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See article in its original context here by Theatre Alive.

Multi award-winning playwright Patricia Cornelius is the author of numerous plays, screenplays and even a novel. But did you know she initially trained to be an actor?

For this week’s Monday Musings, she discusses her new work, her approach to writing and her history with Melbourne Workers Theatre.

1)Firstly, tell us about Savages. How did the idea come about?

Most of my work takes some kind of issue with gender. Savages is an investigation of men in a pack. It looks at the possible triggers for their anger, and embitterment and basic disappointment with their lives. The number of incidents in the media concerning men in groups in teams, on holidays, in the street, and their terrible behaviour, mostly towards women, made me interested in taking a good hard look at them.

2) Did you always want to be a playwright? What path did you follow to get to where you are today?

My first real introduction to theatre was as a student at Rusden College. I wanted to be a very fine actor and began gradually writing plays so I could be in them. The playwriting took over as I became more confident about the craft. The path for me was to form a company so that you almost give yourself an apprenticeship of sorts. Get your plays on. Small venues with like-minded friends.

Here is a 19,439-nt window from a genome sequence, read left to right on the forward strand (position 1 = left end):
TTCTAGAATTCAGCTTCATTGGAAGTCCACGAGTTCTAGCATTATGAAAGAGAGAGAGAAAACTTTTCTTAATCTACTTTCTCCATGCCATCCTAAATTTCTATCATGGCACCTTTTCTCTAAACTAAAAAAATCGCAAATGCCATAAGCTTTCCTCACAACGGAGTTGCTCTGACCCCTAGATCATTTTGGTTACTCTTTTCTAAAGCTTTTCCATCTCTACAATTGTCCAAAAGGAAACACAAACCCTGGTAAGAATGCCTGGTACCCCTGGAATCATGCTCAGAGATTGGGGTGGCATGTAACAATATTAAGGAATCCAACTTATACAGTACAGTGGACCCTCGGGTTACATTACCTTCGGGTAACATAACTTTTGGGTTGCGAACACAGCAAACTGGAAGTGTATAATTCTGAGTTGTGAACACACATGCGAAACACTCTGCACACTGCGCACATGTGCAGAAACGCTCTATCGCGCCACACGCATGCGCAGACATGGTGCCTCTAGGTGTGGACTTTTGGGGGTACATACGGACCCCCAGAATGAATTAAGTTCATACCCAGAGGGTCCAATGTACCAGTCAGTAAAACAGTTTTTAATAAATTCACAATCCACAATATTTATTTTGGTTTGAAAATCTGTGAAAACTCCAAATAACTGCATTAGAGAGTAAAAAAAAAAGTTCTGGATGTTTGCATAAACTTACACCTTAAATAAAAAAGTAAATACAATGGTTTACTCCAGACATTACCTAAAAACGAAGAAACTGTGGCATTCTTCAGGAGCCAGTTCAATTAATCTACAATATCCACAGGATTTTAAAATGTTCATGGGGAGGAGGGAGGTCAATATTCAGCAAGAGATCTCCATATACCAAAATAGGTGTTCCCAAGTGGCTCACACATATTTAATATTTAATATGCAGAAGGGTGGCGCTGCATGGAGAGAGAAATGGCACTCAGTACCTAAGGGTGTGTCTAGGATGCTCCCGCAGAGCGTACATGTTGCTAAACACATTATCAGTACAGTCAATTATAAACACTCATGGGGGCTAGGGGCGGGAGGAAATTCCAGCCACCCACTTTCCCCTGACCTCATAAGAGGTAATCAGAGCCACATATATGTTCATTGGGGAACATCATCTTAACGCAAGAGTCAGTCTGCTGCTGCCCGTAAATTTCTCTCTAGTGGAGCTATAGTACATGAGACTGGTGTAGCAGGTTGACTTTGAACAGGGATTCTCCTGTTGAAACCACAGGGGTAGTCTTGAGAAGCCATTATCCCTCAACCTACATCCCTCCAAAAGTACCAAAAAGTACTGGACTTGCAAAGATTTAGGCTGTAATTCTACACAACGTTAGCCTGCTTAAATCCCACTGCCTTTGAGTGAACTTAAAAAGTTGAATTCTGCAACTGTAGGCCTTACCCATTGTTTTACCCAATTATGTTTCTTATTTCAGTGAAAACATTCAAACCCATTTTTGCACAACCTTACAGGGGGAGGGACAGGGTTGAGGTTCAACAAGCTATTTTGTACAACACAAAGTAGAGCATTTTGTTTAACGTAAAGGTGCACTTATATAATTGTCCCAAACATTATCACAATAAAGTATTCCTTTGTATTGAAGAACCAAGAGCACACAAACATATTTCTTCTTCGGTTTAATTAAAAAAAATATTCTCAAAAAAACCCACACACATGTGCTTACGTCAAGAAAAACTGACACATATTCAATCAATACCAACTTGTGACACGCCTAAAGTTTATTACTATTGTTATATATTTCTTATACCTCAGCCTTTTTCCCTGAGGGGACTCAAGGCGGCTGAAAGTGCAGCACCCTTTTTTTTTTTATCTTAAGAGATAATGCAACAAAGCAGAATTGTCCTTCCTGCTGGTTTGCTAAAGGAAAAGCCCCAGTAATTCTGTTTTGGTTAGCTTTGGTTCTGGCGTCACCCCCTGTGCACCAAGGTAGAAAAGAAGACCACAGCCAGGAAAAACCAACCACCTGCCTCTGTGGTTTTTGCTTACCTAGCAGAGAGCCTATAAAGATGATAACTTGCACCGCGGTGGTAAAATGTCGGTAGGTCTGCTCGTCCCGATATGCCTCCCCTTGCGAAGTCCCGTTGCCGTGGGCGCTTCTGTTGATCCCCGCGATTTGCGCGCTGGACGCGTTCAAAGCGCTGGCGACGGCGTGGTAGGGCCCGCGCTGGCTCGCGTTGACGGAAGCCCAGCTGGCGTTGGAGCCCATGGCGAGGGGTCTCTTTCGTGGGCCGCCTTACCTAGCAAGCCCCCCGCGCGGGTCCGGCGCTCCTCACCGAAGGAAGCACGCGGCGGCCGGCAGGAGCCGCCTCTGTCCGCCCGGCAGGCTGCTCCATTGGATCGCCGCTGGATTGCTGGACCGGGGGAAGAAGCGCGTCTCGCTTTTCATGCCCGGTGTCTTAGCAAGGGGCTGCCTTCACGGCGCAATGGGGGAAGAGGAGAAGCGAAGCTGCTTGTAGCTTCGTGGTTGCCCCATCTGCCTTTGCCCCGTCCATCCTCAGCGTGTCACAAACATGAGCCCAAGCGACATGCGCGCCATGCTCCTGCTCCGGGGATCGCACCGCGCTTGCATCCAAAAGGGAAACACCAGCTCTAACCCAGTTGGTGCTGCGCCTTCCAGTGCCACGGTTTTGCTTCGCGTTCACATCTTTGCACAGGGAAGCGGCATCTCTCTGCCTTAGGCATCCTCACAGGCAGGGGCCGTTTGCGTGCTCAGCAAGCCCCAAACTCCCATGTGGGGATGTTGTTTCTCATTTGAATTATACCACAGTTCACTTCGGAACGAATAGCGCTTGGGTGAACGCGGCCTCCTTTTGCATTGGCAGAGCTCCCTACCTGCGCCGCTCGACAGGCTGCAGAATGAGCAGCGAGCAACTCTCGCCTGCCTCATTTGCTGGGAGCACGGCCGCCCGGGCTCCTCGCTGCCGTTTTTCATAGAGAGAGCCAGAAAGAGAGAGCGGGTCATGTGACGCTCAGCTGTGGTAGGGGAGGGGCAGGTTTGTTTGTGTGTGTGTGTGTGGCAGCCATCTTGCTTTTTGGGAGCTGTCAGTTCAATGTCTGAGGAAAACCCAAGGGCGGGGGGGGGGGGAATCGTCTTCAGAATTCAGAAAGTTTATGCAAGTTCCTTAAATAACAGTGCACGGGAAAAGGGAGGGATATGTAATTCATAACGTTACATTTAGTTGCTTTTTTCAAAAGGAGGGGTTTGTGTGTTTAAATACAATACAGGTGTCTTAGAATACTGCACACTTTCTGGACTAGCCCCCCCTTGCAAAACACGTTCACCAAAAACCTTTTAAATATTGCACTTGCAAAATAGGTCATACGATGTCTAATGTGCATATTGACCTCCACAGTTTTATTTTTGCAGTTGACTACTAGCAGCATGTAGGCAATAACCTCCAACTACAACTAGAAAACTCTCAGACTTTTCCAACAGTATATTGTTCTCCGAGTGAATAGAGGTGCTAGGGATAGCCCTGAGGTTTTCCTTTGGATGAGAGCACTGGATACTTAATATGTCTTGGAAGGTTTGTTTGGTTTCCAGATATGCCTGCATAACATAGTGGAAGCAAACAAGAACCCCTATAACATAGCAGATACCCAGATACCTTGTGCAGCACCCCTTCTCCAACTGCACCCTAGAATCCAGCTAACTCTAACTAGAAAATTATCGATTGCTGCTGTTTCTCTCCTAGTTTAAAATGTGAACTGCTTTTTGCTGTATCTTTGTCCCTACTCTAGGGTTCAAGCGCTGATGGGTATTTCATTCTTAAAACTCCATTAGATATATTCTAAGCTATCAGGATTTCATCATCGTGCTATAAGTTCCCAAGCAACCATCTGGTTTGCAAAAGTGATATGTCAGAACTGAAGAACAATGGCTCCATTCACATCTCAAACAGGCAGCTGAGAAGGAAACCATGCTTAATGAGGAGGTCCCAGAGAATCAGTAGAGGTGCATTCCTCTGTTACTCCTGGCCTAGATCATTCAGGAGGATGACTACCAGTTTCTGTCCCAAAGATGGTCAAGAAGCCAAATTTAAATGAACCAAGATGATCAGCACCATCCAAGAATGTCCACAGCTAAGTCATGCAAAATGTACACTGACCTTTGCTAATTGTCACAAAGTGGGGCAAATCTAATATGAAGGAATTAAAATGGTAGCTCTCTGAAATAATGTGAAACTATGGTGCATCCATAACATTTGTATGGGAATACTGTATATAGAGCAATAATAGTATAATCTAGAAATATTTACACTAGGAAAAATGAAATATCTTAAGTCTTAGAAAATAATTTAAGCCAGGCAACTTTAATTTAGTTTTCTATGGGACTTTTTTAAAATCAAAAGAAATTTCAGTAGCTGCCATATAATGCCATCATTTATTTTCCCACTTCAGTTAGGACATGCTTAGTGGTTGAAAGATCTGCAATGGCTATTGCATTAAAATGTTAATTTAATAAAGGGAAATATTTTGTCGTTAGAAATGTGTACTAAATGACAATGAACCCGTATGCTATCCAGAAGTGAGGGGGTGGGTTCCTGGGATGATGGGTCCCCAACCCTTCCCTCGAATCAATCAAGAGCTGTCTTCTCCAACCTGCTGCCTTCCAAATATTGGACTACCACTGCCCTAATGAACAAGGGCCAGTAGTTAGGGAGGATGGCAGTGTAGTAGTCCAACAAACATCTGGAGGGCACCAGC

3) What does a typical day involve for you?

If I’m working on a new play, my day is mostly centred around my desk and the garden and the kitchen. I write, I pull some weeds, I reward myself with food.

4) Tell us about the Melbourne Workers Theatre, of which you are a founding member.

MWT was where I cut my teeth as a playwright. It was a company that was vibrant and full of zeal. It wanted to make theatre about class and gender and race. It was an important company which made exciting work and introduced many fabulous theatre makers to the industry.

5) Who inspires you? Who are your theatrical heroes?

I’m inspired by many of my fellow playwrights. I read or see their work and am often overwhelmed by their craft and vision.

6) What advice do you have for aspiring playwrights?

Don’t get stuck in endless workshops and reading and developments. Get the play on anywhere you can. La Mama is wonderful! And then write the next one and then the next one.

Savages is playing at fortyfivedownstairs until 8 September.

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